Discover more from Briefed by Data
Stop with the climate catastrophizing
and consider better marketing
I had a short exchange on Twitter when someone posted the article Climate Change is Death by a Thousand Cuts and I replied with quotes from the new IPCC chair:
So, we shouldn't listen to the new IPCC president: “The world won’t end if it gets more than 1.5 degrees warmer. However, it will be a more dangerous world. " "Even with 1.5 degrees of warming, we will not die out.”
and in response to that, I got
Dude, nobody said anything about dying out. Did you read the post? There is a lot of suffering and mass death between today and dying out. Anyway, we're on track to pass 1.5C of warming in the next decade or so, so assurances about 1.5C don't really get us very far.
Now, I was responding to the title, but note that the article did not talk about suffering and mass death. The article’s title should have been better The Hidden Costs of Climate Change. Here is the main example of that:
My wife told me about a new group of members at her gym: active 70-ish-year-olds who used to go on walks around their neighborhood. Due to the unbearable heat in Texas, though, they joined a gym and now walk indoors on treadmills. This story embodies several aspects of climate impacts that everyone should understand.
The issue here is that climate change is effectively imposing a new tax because this person must pay for a gym membership instead of strolling outside. That is a great point. Nonetheless, I'll use this example to demonstrate a few points concerning the lack of a genuine response to climate change.
No one is really changing habits
Al Gore's Inconvenient Truth was released in 2006. Since then, we've managed to generate only 5% of our total electricity from wind and solar. Do we have any examples of the wealthy and climate activists changing behaviors in a meaningful way, where people genuinely give up something or reduce their lifestyle? Sure, some people may consume less or no meat at all. Maybe they got a Tesla, but that's just as much status as anything else and doesn't necessitate any lifestyle changes. More confusing is the fact that states such as Arizona and Texas, where our 70-year-old can't walk outside some days, are still rising in population (Figure 1), although Phoenix is now prohibiting construction due to water concerns.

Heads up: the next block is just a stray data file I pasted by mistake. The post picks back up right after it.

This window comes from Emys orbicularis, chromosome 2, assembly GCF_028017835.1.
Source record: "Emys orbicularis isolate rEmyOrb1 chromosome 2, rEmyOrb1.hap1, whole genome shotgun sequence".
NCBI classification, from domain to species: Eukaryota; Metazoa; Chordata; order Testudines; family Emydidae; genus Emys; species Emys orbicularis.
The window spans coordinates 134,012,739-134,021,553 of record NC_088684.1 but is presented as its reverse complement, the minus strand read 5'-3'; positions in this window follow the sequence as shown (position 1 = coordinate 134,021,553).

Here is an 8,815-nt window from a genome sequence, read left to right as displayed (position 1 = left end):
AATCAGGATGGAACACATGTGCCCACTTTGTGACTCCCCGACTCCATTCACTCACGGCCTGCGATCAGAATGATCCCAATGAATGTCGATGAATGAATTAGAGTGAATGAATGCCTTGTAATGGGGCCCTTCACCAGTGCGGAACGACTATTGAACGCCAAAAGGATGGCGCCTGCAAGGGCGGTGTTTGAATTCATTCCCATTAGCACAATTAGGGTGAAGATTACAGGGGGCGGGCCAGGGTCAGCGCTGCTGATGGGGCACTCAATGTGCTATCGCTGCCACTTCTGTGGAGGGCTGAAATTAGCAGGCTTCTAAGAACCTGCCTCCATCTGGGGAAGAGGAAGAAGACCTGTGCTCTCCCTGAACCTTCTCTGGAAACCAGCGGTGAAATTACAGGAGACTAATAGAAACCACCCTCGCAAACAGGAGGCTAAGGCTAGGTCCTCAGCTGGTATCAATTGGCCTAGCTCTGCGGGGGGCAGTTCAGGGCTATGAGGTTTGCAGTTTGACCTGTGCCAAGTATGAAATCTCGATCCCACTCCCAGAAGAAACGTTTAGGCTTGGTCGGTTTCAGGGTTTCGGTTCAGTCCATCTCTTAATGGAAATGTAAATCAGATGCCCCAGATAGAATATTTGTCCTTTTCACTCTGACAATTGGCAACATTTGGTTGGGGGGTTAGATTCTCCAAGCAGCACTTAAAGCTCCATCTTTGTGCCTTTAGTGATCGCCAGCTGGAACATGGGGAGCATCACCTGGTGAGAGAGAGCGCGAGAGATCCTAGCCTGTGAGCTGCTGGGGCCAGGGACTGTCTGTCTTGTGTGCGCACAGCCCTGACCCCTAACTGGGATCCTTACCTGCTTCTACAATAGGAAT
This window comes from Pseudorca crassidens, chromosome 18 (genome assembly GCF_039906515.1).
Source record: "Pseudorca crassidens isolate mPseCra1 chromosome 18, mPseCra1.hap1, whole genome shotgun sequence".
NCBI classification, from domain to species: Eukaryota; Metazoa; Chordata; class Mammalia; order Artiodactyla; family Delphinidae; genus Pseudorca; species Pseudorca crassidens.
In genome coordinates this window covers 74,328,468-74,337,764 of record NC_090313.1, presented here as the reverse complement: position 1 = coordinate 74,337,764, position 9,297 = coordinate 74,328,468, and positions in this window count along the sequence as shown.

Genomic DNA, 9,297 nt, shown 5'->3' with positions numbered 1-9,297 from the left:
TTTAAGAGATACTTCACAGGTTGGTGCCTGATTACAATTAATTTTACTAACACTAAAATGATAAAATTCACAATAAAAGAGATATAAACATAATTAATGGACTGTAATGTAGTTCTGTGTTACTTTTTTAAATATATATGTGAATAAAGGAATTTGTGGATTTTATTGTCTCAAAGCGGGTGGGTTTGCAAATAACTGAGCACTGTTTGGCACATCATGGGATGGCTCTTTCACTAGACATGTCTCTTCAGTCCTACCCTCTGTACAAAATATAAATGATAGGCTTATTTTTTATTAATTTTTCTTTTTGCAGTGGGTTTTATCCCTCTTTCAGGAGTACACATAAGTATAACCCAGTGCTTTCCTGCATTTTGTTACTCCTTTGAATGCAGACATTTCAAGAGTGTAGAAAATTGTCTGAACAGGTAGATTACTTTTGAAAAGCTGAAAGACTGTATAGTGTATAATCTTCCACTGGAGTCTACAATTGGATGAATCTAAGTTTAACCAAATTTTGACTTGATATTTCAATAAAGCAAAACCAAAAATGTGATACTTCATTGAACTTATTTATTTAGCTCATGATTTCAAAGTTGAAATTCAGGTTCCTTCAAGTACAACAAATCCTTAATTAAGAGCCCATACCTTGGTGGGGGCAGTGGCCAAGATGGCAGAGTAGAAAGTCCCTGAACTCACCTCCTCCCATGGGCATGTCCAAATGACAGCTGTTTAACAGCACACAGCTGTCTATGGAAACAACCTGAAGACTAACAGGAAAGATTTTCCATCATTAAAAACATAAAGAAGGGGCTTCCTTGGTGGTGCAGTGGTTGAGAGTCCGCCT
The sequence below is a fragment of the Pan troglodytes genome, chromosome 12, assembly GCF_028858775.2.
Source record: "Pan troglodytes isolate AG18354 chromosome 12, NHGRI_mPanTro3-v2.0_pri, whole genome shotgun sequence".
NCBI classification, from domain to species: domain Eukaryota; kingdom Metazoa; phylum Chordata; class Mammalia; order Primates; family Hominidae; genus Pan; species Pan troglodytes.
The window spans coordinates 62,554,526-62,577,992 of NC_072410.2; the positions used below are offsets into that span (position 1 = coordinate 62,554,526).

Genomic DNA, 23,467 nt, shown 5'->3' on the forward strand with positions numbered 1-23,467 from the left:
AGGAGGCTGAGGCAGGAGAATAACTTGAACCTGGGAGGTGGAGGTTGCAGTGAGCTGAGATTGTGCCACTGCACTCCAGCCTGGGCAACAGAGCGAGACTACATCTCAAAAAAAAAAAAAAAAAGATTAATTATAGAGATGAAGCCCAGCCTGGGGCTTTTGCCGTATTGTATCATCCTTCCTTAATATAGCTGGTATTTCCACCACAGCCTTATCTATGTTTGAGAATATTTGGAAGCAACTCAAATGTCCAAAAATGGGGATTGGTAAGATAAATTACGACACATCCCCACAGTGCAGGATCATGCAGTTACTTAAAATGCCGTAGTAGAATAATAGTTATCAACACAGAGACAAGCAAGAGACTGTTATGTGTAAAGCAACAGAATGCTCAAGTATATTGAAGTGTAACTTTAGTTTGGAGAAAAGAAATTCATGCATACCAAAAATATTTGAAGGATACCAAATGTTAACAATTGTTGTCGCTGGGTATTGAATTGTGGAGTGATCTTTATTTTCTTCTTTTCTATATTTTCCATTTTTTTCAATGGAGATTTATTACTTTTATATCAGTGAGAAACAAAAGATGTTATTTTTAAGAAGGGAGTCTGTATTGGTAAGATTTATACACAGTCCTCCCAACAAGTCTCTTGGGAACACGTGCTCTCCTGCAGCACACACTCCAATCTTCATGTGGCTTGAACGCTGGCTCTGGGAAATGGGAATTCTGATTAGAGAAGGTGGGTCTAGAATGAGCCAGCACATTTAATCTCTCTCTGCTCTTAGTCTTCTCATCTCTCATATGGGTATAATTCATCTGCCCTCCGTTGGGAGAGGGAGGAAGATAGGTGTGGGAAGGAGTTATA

For another example, in April 2019, the New York Times article Want to Escape Global Warming? These Cities Promise Cool Relief suggests people move to Duluth, MN (I lived there for a couple of years; neat place) or Buffalo, NY. Both locations are cooler, have ample water sources, and are reasonably priced. This article must have resulted in a population increase for them. No, as illustrated in Figure 2. The reason for Buffalo's growing population in 2019 is immigration. Our 70-year-old could have chosen to move rather than join a gym, but she did not. When people start moving to more environmentally friendly areas, I'll believe they're serious. I have no evidence that climate activists are taking action in response to climate change; if you have, please share it in the comments.
Why aren’t people changing?
Despite the frightening headlines about climate change, I would suggest that the main reason people aren't changing their behaviors or migrating is that they aren't dying. Figure 3 depicts the average number of world disaster-related deaths per decade. Despite an expanding population, they have been declining.